I've read that interview, and could not agree more. In terms of the physical aspects of Iaido. Seitei is Iai, MJER is Iai, MSR is Iai. The scenarios and focus may change, but we are always training to be able to act, react, and represent each scenario as authentically as possible. We are also training our bodies to move in the most efficient way. So each nuance, variation, or scenario is simply a way for us to understand how our body could and should move.

                As for being told about fail points by grading panellists, you'll have to do a poll of the named judges to determine what the numbers are that favour this or that movement in order to sculpt your iaido so as to pass.

                Or you could just do your iaido as you understand it and assume it's the panel's problem whether or not to pass you.
                I think I understand that your point is mainly not to be so focused on the panel that you change your performance in a way that is not you, rather than being completely oblivious of their requirements and leanings. I would still claim that the relationship between observer and performer is not unlike that of performer and kasso teki.

                You're at a level where we expect to start seeing "your iaido" so you may be getting more and more "either way is fine" comments which can mean "figure it out yourself" or "which do you think is better" or even "I don't care, stop bothering me with questions you should have asked three years ago".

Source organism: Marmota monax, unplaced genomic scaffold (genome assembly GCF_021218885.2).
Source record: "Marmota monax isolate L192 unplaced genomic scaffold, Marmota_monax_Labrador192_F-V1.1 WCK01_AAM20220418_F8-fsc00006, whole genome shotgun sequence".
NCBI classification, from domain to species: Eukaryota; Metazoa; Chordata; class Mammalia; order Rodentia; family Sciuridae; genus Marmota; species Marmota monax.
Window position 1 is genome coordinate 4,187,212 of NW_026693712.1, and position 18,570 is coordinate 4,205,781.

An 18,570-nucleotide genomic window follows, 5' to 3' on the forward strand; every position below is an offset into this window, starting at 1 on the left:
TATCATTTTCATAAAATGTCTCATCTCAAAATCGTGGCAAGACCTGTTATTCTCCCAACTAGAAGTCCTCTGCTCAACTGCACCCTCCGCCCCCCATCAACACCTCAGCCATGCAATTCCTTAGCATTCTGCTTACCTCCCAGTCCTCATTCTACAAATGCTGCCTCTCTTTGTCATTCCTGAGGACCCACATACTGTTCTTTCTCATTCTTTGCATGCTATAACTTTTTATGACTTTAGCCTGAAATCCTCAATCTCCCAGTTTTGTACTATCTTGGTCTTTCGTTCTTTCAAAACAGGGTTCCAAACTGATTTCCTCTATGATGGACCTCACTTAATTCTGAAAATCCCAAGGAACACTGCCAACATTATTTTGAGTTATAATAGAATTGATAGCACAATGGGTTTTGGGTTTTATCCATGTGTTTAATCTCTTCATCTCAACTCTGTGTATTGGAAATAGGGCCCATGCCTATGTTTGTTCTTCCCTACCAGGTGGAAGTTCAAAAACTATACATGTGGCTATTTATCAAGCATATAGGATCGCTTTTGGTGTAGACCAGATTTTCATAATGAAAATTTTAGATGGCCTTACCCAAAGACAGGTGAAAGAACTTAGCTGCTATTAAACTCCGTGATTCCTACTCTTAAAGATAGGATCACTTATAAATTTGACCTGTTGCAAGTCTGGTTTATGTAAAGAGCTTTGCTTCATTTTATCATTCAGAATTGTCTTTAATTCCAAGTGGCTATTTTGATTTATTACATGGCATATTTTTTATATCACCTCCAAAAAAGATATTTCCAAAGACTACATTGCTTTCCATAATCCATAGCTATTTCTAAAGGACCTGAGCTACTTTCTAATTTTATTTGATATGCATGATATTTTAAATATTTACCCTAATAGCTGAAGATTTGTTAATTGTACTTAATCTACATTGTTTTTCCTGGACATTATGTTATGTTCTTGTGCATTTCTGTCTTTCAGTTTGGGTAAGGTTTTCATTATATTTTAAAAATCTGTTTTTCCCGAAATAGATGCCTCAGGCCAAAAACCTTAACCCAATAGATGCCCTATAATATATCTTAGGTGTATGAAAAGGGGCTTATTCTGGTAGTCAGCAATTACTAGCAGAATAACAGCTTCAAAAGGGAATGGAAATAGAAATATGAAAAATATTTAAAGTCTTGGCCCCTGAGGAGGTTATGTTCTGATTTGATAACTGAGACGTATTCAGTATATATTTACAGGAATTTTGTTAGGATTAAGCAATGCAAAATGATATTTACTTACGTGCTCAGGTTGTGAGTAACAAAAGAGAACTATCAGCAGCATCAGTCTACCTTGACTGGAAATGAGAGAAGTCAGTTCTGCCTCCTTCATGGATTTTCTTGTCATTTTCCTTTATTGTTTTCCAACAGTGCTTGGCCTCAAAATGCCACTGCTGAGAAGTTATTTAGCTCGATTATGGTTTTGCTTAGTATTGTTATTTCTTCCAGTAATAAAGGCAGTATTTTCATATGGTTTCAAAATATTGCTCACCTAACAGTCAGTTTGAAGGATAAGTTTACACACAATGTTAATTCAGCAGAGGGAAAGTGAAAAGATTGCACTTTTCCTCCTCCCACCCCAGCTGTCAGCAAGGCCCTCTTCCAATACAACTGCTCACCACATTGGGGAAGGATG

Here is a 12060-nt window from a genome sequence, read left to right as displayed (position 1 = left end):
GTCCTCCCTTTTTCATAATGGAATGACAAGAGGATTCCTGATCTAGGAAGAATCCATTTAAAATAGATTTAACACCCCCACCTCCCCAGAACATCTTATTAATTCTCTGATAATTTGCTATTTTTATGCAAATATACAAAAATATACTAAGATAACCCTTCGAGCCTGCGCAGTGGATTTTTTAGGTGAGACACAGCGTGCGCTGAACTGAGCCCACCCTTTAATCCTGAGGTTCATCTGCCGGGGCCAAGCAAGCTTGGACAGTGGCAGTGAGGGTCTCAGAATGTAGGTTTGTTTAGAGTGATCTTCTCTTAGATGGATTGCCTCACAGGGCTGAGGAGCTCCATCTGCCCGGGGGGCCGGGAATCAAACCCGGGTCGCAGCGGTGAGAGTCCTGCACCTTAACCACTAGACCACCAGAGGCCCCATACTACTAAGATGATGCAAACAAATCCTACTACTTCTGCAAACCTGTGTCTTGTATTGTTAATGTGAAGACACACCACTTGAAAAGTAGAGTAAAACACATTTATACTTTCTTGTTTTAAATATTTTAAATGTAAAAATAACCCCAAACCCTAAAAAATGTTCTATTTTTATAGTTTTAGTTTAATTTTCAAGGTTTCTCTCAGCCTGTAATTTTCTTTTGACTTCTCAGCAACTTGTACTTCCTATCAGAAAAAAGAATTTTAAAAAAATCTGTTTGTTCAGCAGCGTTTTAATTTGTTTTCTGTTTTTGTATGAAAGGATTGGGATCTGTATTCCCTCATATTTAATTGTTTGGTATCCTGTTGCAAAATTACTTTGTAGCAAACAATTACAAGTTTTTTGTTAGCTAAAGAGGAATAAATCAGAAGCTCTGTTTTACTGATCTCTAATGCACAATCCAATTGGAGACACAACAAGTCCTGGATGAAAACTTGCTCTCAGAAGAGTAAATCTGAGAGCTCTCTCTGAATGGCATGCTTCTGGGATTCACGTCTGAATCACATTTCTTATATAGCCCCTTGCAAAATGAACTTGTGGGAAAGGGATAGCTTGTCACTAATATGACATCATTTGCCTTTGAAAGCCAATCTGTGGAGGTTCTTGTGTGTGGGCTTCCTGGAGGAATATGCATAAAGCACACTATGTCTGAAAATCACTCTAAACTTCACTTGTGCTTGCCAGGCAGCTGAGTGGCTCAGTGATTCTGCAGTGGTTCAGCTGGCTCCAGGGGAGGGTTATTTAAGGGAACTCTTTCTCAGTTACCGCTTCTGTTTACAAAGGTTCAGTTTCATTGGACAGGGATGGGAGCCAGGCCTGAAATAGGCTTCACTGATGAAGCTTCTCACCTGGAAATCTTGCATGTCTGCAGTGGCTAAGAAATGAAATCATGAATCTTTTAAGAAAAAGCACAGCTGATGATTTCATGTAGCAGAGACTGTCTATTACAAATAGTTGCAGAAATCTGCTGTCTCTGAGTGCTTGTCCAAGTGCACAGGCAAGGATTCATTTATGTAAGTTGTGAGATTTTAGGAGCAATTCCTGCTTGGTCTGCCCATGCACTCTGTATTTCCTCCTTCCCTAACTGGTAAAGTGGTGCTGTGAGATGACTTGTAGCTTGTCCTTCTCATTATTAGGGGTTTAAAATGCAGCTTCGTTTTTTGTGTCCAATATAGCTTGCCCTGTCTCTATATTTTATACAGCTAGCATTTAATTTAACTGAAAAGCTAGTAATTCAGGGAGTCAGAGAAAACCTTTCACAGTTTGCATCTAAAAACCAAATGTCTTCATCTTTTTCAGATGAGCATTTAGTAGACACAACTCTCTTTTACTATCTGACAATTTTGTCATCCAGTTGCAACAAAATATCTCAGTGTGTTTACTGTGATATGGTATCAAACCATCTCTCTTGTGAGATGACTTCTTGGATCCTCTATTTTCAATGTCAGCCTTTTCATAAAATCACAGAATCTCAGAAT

I love those comments. Especially when a direction is included. I get tired of the comments that are justified by "because that's what this Sensei said", or "because you'll fail otherwise".

                This stuff gets less defined as you go along, not more so. What I tell my folks is to watch and listen to the hanshi and do it that way. The further down the chain you get the further away from the guys who own the art. There aren't many hanshi around so things are simpler up there in the clouds, only 20 or 30 ways to do it rather than thousands.

                Kim.
                True. At least we have a new 8th Dan coming to Canada this year =D

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                • #38
                  I wonder if the 'foot ion the wrong place' is a hint that you should look at your hips, but he can't be bothered to go into the explanation... done it too often perhaps?

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                  • #39
                    Originally posted by chidokan View Post
                    I wonder if the 'foot ion the wrong place' is a hint that you should look at your hips, but he can't be bothered to go into the explanation... done it too often perhaps?
                    I would not dare ask for clarifications on personal instruction on an Internet forum where people can imagine a plethora of assumptions. Majority of which have no context.

                    Comment


                    • #40
                      Originally posted by chidokan View Post
                      I wonder if the 'foot ion the wrong place' is a hint that you should look at your hips, but he can't be bothered to go into the explanation... done it too often perhaps?
                      I would not dare ask for clarifications on personal instruction on an Internet forum where people can imagine a plethora of assumptions. Majority of which have no context.

                      Comment